Six Questions With Demure For SureSix Questions With Demure For Sure

Welcome to “Six Questions With…,” a series of interviews with emerging artists, musicians, and bands focusing on the music scene and how they live within it. It started as a quick, fun project, but has quickly gained serious interest, so we’re making this a permanent feature on the site. Over time, the questions may change, but the sentiment will stay intact. This is a way for independent artists to be discovered by new fans on a global scale.

Within in each post, you will find all of their social media links, and also either a link to their music, or the ability to stream at least one of their tracks or videos, depending on the availability.

We hope you enjoy this series, and if you know anyone that might be interested in being part of it, please have them reach out to us for more information.

Next in the hot seat is indie art-pop artist Demure For Sure. We’ve not covered Demure For Sure in the past, so we are new to his music! If you’re not familiar with Demure For Sure, sit back and enjoy! This is what is great about this series – the discovery of new music.

For those who may not be familiar, please tell us about your music: the type of music you play, where you are from, and how you got started?

I’d describe it as art rock. Earlier stuff was more in the realm of shoegaze, but the new album mostly abandons that for a combination of increasingly abrasive and flashback sounds. There’s more meandering between genres going on now, too.

Demure For Sure started as my side project when I was a member of the boy band Astro Club Blonde. I was recording some ideas that weren’t quite of the electro-pop caliber typically suited for ACB. It eventually became its own thing.

As an artist, how do you define success?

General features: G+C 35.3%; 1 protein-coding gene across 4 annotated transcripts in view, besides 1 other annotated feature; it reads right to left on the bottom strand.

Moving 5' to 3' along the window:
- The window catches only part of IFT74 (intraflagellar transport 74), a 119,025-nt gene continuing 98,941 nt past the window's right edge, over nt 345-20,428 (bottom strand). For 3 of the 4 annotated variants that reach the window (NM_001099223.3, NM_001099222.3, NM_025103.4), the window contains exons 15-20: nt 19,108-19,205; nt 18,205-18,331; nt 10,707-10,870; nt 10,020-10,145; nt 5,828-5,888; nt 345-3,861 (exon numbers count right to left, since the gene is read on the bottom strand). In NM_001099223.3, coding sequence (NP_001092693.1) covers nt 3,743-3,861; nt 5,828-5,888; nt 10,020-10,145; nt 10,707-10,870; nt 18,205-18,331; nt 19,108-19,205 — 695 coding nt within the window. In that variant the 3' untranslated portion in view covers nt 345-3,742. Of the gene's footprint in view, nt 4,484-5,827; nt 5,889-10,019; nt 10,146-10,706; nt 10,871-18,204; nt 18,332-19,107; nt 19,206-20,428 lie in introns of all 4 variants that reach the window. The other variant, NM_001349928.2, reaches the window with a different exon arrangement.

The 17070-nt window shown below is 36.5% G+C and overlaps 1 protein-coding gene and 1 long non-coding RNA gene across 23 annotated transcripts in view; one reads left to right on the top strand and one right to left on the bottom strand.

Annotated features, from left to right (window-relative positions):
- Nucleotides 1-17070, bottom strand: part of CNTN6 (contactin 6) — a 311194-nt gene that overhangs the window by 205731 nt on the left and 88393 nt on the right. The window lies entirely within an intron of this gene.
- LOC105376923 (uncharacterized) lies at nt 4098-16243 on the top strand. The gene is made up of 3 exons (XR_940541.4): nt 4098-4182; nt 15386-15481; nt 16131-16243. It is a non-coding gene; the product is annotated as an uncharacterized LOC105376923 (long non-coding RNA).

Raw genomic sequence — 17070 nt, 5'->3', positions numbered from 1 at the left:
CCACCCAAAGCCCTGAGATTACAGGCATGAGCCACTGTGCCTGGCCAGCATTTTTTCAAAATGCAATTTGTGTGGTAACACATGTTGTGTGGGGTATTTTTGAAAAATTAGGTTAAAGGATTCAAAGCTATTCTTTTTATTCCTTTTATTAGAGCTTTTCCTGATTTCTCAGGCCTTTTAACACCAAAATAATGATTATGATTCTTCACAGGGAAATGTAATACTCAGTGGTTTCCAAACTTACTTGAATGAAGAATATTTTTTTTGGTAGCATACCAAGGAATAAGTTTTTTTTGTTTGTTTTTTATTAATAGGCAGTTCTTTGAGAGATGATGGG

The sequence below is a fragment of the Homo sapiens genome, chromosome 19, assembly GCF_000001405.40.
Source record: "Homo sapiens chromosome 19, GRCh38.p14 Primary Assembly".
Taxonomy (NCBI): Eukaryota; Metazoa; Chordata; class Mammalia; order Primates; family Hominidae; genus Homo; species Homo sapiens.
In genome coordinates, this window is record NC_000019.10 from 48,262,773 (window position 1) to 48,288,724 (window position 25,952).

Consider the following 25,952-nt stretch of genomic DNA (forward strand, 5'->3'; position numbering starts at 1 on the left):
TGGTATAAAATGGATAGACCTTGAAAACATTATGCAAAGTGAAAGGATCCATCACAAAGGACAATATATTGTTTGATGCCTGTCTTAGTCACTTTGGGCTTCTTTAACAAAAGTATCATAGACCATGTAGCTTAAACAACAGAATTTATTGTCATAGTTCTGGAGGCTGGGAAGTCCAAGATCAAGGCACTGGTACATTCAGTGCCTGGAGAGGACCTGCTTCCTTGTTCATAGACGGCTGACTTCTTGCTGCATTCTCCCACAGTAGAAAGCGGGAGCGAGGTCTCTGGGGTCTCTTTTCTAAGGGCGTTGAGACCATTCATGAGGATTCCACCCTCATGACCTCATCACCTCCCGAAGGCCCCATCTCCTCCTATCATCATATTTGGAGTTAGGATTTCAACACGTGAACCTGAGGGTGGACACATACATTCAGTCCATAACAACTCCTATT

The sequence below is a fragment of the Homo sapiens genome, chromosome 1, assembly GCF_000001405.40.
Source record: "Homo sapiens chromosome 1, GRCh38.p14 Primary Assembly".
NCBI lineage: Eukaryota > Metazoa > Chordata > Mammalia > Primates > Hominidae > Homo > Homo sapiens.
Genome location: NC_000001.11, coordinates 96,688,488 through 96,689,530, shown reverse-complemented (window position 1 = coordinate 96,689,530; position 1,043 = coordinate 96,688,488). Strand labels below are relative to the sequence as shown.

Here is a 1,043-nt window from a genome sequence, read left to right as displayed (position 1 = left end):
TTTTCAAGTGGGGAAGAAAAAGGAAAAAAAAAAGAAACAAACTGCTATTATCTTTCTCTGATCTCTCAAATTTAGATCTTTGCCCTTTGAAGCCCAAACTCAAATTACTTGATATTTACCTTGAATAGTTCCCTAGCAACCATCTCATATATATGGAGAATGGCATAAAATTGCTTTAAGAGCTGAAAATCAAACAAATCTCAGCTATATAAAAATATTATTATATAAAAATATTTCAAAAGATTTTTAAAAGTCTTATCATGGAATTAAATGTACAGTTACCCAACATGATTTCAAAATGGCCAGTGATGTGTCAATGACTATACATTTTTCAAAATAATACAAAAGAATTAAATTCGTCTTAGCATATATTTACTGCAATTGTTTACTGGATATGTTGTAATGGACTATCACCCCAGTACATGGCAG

I get most satisfaction when people ask to use the music for some project they’re working on. I don’t really trust a compliment from anyone, but when someone asks to license a song, or asks me to score something, it gives a sense of validation.

What do you find to be your greatest struggle when it comes to the music business?

Overall, I have no idea how the music business works. On top of that, there’s no shortage of great new music being released, so how does anyone persuade listeners that their music is worth the time? It’s presumptuous to think it is. Maybe there’s just too many recordings available at this point.

If you could only play ONE of your songs for the rest of your career, which one would it be?

There’s a song on the new album Tie-Dye Shadows called “Baby, Break Me.” It’s one I’ve been playing live for a while, but always as an instrumental which leaves a lot of room to shred, so I always look forward to it. I recorded vocals on it for the record.

Who do you consider your greatest influences?

I admire the musicians who really embody the persona of their music. Artists like Bowie, and Kate Bush. People who are inseparable and indistinguishable from their records. The method actors of music.

Outside of music, what do you like to do that you feel contributes to the creativity that you tap into for your music?

Probably more so than the things I like, it’s the things I hate that are inspiring. The mundane day-to-day things and the thumbs above pushing down really force the imagination. It’s not that any of the songs aren’t real or personal, but they’re all definitely set against a backdrop of daydreams.

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Kelly Murphy
Owner, writer, and editor of Indie Minded; Social Media Marketing & Relationship Consulting via Indie Minded Media; Be sure to give me a follow on Twitter @IndieMurphy or @IndieMindedMedia